Thank you for reading this post. Follow this blog via email for more updates.

How to Be a Good and Effective Manager-Leader

Introduction

A good manager must not only possess superior technical skills but also social managerial skills. After all, the primary role of the manager is to guide and supervise people under his/her care, not machines and robots. The word “good” here implies a value judgment and a set of standards of what constitutes a good or bad trait. And since business has diverse standards of what constitutes a “good” or “bad” manager, it is expected that what is good in one company may be not good in another company. What is common, however, is that all managers, regardless of the type and size of business, deal with people and employees with different personality, attitude, ability, talent, and experience in the company. Like a conductor in an orchestra, a good manager is one who knows how to blend and unify the various social circumstances of his/her employees in the workplace to achieve the company’s short and long-term goals. What makes a manager different from a rank-and-file employee is his/her discretionary power. S/he has the power when and how a company policy or goal can be actualized in the workplace through his/her intervention. Thus, a manager who has 4 of the traits below can be considered “good” and effective in today’s global age.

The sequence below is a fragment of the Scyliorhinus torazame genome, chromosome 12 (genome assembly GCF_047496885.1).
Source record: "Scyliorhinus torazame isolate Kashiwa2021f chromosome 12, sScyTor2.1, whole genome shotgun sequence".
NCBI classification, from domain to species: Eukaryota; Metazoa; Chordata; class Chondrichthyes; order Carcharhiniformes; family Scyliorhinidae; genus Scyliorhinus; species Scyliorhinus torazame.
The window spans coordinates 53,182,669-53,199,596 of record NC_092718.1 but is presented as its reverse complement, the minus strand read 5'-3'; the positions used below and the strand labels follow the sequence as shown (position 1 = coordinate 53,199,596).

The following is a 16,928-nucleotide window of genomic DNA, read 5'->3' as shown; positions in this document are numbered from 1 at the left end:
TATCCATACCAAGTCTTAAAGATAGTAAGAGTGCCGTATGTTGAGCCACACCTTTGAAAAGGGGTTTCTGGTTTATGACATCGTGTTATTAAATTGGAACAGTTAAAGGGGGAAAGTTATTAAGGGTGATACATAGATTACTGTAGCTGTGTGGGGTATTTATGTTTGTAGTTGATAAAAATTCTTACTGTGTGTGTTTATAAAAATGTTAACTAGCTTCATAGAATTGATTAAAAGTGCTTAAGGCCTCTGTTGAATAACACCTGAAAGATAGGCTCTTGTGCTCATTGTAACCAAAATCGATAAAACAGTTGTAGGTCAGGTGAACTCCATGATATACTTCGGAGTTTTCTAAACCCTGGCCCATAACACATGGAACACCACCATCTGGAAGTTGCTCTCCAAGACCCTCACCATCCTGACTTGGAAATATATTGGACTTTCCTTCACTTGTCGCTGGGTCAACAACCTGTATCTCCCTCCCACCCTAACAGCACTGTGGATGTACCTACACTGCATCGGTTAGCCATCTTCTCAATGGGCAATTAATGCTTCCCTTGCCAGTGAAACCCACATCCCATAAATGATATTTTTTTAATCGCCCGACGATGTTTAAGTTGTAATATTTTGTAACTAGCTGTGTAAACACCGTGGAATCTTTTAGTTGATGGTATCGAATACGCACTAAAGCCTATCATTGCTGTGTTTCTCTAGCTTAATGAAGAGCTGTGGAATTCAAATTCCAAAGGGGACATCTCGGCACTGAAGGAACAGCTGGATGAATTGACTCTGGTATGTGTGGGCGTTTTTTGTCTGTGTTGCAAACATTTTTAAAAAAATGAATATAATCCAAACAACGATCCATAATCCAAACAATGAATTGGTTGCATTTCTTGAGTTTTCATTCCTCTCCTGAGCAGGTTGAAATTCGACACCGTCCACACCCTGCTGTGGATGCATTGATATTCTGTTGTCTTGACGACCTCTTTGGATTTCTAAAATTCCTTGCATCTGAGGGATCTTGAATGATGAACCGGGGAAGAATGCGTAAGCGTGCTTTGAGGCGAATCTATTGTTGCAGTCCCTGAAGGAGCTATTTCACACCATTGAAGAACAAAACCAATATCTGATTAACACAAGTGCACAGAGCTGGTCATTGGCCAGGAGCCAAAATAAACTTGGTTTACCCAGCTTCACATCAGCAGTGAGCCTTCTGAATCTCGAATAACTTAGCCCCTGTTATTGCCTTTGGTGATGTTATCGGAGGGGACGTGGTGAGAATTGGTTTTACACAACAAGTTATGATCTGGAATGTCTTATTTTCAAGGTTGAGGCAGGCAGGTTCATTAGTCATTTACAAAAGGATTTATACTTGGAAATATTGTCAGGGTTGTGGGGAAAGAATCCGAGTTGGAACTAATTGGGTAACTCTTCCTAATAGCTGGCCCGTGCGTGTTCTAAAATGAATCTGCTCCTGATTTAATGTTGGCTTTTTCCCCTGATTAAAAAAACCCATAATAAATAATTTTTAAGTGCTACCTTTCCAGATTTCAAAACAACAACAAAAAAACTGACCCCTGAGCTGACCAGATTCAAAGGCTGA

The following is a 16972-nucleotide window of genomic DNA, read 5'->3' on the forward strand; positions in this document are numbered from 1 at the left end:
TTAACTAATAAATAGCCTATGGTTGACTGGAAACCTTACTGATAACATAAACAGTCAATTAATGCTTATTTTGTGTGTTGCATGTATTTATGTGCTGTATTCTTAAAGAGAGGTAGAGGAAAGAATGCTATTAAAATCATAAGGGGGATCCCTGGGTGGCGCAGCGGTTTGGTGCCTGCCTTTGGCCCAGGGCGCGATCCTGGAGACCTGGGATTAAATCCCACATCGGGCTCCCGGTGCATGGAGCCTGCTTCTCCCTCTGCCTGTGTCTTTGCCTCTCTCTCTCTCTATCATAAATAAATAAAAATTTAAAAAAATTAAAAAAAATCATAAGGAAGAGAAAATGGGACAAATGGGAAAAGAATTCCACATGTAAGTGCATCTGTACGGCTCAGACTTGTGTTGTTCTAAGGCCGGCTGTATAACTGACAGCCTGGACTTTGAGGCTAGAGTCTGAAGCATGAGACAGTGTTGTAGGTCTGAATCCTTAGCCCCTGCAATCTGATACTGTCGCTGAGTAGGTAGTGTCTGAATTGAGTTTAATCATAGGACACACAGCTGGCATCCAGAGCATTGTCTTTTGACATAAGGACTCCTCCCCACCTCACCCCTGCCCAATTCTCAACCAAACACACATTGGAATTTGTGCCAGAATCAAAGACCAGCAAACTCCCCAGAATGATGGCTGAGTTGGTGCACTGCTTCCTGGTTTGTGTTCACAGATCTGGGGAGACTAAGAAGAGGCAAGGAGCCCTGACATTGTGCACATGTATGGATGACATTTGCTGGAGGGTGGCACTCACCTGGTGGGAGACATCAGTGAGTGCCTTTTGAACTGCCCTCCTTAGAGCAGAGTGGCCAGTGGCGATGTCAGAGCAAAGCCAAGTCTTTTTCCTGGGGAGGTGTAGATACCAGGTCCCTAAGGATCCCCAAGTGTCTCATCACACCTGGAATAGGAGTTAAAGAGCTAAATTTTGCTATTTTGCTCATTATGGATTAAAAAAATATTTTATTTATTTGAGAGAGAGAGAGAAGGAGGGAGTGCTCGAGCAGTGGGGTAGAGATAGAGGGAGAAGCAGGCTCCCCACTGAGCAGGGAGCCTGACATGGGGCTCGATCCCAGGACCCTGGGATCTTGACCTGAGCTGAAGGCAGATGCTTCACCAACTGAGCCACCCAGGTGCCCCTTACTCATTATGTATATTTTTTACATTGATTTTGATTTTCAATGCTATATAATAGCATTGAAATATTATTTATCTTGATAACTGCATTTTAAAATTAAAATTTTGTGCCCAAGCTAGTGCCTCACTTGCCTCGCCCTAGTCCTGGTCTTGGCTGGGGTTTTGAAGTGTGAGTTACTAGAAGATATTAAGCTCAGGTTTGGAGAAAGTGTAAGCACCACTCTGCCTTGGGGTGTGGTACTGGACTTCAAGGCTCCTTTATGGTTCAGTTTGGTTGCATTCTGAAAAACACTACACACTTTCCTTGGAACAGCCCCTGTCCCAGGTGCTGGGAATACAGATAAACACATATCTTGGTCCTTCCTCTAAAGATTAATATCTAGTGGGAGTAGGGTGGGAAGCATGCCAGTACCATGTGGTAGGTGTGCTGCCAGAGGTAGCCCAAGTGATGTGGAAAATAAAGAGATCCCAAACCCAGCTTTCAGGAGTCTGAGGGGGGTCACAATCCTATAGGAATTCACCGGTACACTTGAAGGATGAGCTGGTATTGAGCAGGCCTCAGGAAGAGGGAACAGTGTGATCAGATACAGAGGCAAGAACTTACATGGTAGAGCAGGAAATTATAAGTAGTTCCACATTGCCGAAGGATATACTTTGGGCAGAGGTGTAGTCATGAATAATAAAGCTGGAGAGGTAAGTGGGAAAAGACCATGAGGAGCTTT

1. Familiar with the company’s organizational Culture.

First of all, a good manager must be familiar with the organizational culture of the company. This trait requires that the manager must be observant, analytical, broad-minded and with longer exposure in the company. S/he should have a firm grasp of “how things work” inside the organization: the goals, rules and sanctions of the company, internal politics and the degree of influence of power cliques inside the firm, as well as the overall social networking process inside and outside the company. The more the manager is familiar with the overall system of the company, the more s/he can be effective to fit his/her own office or area of responsibility in the overall scheme and direction of the business firm.With his/her superior knowledge of the culture or “way of life” of people inside his/her company, s/he can “make things done” despite bureaucratic limitations and obstacles.